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The Breads of Balkan Life : Traditions: There are many variations, from mlijecni kruh in Croatia to Cozonac and pasca in Romania.


In a California tract house off the Glendale Freeway, Dora Stoeva kneads a mound of snow-white dough. She has come from her native Bulgaria to visit her daughter, Elly Vulchev, and before long the aroma of sweet bread baking in the oven begins to waft through the pristine house. Soon, huge golden loaves of Cozonac and pasca crowd the kitchen counter. On Sunday, the loaves will be taken to the midnight Easter service at St. George Bulgarian Eastern Orthodox Church in Hollywood, to celebrate the Resurrection of Christ.

In other places--and other churches--throughout Los Angeles, surprisingly similar Balkan Easter traditions will be celebrated.

At the Holy Trinity Romanian Orthodox Church, 300 parishioners will dance, sing and share an Easter Sunday banquet, as they have done for the past 50 years. This year, however, they will celebrate with a keener sense of appreciation. "We hope Romanian people in Romania will see a society with democracy and freedom," says Father Constantine Alecse. "We in America have always enjoyed the freedom to practice our religion."

The banquet usually begins with Balkan appetizers: feta cheese, olives, colored eggs, onions, grilled meats, and drob, a sausage filled with organ meats. The main meal starts with ciorba (the lemony rice or noodle soup, dotted with lamb entrails, which is called mayeritsa in Greek), and then fragrant, spit-roasted whole baby lamb, symbolizing sacrifice, served with stuffed cabbage, vegetables and roast potatoes. As at St. George Bulgarian Church, the most spectacular fare will be Cozonac , pasca and colored eggs.

In Croatia it is traditional to bake a sweet bread similar to pasca, called mlijecni kruh. Eva Kapetanovic, a second-generation Croatian-American, living in Scottsdale, Ariz., continues the tradition, baking bread for Easter as her mother did, and her mother before her.

In Greece, the Easter bread is called tsourekia . "You know," says Sofi Konstantinidis, proprietress of Sofi's restaurant on Third Street in Los Angeles, "this bread is the only sweet bread made in Greece, and the flavorings differ from region to region." Vanilla or lemon zest is preferred in Athens while flavoring from ground kernels of cherry stones, called mahlepi in Greek, is preferred in Smyrna.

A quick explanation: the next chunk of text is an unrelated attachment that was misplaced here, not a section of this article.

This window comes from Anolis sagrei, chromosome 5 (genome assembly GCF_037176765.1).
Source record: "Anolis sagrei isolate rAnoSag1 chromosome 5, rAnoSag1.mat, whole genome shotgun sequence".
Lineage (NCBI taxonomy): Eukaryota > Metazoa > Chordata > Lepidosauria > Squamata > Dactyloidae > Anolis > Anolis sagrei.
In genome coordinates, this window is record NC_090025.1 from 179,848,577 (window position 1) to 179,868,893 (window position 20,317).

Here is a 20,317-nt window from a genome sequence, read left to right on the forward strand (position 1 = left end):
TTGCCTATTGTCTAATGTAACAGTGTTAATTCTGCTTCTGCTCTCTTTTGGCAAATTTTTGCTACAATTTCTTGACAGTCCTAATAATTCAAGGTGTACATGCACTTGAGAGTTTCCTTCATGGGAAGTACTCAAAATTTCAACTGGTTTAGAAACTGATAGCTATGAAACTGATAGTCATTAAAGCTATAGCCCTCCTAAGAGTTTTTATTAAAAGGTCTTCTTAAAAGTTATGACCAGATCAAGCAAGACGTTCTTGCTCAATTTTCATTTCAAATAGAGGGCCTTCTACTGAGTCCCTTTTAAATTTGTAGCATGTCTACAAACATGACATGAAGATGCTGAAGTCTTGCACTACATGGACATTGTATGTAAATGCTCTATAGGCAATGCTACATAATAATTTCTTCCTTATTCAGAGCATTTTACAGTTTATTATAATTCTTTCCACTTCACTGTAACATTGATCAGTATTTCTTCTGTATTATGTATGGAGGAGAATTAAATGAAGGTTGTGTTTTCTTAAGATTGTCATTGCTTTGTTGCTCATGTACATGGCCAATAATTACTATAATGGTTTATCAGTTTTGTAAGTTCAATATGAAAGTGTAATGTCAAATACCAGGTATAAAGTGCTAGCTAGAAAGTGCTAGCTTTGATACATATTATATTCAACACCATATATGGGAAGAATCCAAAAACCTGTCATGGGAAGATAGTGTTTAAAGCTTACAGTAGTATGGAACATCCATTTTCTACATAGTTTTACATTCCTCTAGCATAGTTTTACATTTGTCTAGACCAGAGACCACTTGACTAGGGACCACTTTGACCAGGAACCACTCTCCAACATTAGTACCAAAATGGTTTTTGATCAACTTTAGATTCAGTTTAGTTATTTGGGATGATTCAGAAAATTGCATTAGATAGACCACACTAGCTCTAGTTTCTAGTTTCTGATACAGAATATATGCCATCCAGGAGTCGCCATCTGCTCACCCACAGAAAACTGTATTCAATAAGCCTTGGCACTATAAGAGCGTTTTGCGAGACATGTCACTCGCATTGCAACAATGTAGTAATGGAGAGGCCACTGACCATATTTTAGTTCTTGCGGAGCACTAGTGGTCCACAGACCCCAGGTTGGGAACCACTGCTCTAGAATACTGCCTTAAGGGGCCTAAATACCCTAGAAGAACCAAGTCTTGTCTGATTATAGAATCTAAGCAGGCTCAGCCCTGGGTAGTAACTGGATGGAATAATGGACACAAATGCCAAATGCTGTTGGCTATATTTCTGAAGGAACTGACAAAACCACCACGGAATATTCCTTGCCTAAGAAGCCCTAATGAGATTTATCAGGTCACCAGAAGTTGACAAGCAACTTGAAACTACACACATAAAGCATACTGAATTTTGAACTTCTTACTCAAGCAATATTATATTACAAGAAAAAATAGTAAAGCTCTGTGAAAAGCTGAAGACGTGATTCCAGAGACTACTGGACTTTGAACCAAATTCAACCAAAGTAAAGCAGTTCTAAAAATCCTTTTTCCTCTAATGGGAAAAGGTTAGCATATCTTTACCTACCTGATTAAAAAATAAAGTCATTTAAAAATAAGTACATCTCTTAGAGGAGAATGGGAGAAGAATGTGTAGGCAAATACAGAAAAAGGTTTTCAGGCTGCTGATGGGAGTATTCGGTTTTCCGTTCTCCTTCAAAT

All of the variations will show up at St. Sophia Greek Orthodox Cathedral when parishioners bring their braided breads to church to be blessed. After the Mass, the loaves, which hold red-colored eggs, are served. One piece contains a coin, and tradition has it that he who finds it will have good luck.

In tiny Albania, where all religions have been outlawed since 1967, the traditional breads, Perpec and fogaca, were once prepared by Albanian Catholics. "I remember my mother making Perpec and fogaca in my village in Northern Albania," says Rosena Derani, who now lives in Sherman Oaks with her husband, Akil. "After Easter Mass we would go home and have Perpec with green onions and eggs for breakfast. Of course, this custom is no longer done today." Then she added, "perhaps one day soon it will."

In this country, people have a different worry. What, they wonder, will happen to these traditional foods as fewer and fewer cooks are willing to undertake the time-consuming preparations? Emilia Popa, from Mar Vista, is optimistic. "People will always want to prepare them," she says.

If you want to prepare some of these Balkan Easter breads, which celebrate both Eastern Orthodox and Roman Catholic Easter, here are the recipes.


4 packages dry yeast

1/3 cup warm water (105 to 115 degrees)

7 eggs

1 cup sugar

1 cup melted unsalted butter

1 1/2 cups warm milk

Dash salt

8 to 9 cups unbleached flour

1/2 cup sliced almonds

2 or 3 colored hard-cooked eggs

Dissolve yeast in warm water and let stand 10 minutes at room temperature. Beat 6 eggs with sugar, melted butter, warm milk and salt 1 minute in mixer. Add yeast mixture. Gradually add flour until dough is soft but not sticky.

Knead dough on floured surface until smooth and elastic, about 10 minutes. Place in buttered bowl, turn buttered side up. Cover with damp towel and let rise in warm place until doubled, about 2 hours.

Punch down dough and divide into 4 portions. Divide each portion into 3 pieces and roll into 12 to 14-inch long ropes. Braid 3 ropes to form long loaf or any desired shape and size. Repeat with remaining ropes. Place breads on large greased and floured baking sheet, cover with clean towel and let rise 15 minutes.

Beat remaining egg and brush over loaf. Sprinkle with almonds.

To decorate with colored eggs, make indentation in 2 or 3 places along braid and press eggs into cavities. Bake at 350 degrees 30 to 35 minutes or until golden brown. Makes 4 loaves.

COZONAC (Balkan Easter Bread)

2 packages dry yeast

1 cup plus 1 tablespoon sugar


1 cup warm milk

6 eggs, beaten

1 tablespoon vanilla

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